While there are a plethora of amazing things to see across the continent of Africa, the Victoria Falls really does rate right at the top of the pile.
Mosi-oa-Tunya - The Smoke That Thunders. The Falls have been known to African tribes for centuries, and were first discovered by European explorers when Dr Livingstone made one of his great trans-Africa expeditions in the 1800's. The story goes that upon hearing the Falls (which you can do from 20km away), and seeing the huge spray coming from them, many of his African porters fled in fear!
But these days, rather than fleeing, people flock to the Falls, to see this awesome wonder of the natural world. The Falls are about 2km wide, and drop around 100m into the gorge below.
The Falls form part of the border of Zimbabwe and Zambia, and so can be seen from both sides. From the Zimbabwe view points, you can get a much better feel for the great expanse of the Falls, but in Zambia, you can walk out onto 'the knife edge', a sliver of land that stretches right into the centre of the Falls, thanks to a small connecting bridge, and so get a real feeling of complete immersion in the Falls.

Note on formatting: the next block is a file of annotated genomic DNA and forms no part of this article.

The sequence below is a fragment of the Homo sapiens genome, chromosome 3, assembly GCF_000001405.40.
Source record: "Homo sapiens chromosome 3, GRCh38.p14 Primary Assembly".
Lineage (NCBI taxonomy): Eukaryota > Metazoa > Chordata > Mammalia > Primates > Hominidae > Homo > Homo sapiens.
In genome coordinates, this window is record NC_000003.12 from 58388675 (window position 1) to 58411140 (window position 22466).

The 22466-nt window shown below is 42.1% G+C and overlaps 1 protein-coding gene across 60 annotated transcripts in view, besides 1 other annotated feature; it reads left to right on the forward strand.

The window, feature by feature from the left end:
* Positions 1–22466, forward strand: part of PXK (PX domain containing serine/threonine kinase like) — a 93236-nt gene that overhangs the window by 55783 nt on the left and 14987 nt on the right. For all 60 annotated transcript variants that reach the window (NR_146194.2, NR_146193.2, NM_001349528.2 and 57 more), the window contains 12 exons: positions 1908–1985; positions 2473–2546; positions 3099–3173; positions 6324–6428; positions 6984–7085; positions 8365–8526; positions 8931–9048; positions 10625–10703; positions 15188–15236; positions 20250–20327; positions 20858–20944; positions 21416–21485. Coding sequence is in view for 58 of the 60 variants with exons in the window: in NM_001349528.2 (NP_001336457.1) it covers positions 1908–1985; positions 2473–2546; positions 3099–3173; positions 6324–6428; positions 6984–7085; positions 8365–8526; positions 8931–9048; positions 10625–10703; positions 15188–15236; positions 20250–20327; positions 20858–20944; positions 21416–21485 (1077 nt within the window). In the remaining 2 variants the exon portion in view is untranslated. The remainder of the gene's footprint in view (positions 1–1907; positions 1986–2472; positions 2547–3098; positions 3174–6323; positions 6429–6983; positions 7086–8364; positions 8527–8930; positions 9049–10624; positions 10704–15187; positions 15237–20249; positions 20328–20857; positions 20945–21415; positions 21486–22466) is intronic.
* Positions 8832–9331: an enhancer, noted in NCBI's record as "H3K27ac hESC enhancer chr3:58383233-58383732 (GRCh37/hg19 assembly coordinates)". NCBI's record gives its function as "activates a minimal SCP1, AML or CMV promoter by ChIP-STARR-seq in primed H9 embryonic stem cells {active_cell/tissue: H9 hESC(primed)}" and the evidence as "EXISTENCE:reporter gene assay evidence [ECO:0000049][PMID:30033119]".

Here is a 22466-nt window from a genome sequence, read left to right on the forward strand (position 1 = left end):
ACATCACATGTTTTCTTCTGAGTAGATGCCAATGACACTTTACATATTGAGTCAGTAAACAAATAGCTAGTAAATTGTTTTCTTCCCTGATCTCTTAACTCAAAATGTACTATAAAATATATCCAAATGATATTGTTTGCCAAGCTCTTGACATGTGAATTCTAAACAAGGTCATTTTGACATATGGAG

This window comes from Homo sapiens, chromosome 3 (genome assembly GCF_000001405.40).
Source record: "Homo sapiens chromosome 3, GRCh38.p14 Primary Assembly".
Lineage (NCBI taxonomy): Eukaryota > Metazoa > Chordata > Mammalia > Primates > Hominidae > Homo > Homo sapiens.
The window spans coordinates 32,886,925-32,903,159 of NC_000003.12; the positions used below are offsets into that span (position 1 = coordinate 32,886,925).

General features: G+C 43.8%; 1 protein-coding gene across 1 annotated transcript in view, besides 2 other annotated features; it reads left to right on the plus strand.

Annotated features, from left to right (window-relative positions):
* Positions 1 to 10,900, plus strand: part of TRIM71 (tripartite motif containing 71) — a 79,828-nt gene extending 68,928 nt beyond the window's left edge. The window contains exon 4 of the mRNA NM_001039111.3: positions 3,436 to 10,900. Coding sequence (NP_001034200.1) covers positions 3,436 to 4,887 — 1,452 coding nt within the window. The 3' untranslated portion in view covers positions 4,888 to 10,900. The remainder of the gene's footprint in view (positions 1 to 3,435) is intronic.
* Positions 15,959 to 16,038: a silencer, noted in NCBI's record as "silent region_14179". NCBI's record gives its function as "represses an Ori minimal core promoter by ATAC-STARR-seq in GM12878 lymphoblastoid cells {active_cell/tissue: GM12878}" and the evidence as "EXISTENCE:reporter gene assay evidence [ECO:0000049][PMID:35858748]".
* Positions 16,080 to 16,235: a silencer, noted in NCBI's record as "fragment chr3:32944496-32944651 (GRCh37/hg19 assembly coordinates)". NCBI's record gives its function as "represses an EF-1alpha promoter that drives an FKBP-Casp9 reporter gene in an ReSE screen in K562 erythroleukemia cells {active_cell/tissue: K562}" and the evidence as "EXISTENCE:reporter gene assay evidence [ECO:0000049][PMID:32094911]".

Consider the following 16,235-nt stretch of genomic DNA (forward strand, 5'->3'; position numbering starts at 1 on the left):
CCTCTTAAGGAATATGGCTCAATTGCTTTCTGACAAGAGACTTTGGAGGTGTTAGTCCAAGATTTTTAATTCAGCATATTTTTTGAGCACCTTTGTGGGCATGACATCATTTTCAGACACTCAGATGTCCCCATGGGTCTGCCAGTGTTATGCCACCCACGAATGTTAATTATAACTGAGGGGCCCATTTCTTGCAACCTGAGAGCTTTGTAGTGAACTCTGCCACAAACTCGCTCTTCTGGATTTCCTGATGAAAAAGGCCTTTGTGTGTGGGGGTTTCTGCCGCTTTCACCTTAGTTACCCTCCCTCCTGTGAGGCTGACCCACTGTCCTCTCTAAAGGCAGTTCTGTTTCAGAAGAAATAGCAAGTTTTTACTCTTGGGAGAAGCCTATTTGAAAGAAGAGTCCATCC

When I've been most recently, we were in Zambia, so I'll recount the Falls from that side. As you walk through the park to the pathway along the front of the Falls, all you can hear is a great roar, as the Falls drop into the gorge below. The first sighting of them is at the very top end of them, looking right across their face. Of course, you can't see even close to the other end, due to the huge amount of spray coming up. Walking around the area, you will inevitably get wet, but never more so than on the connecting bridge out to the knife edge. We ran across this bridge, and by the time we got to some resemblance of cover, we were thoroughly drenched to the bone! There is just so much water in the air.
There are numerous viewing points of the Falls - on the ground, you really can't grasp all of them at once, they're just so big. We have wide-angle photos that are simply a wall of white-water, looking across a very narrow gap (maybe 40-50m) to the water wall. To grasp the imensity of the Falls, you really need to go into the air, and see them from above.
As you come back out of the Falls, there is a craft market with some great curios, and they are generally quite good prices, too.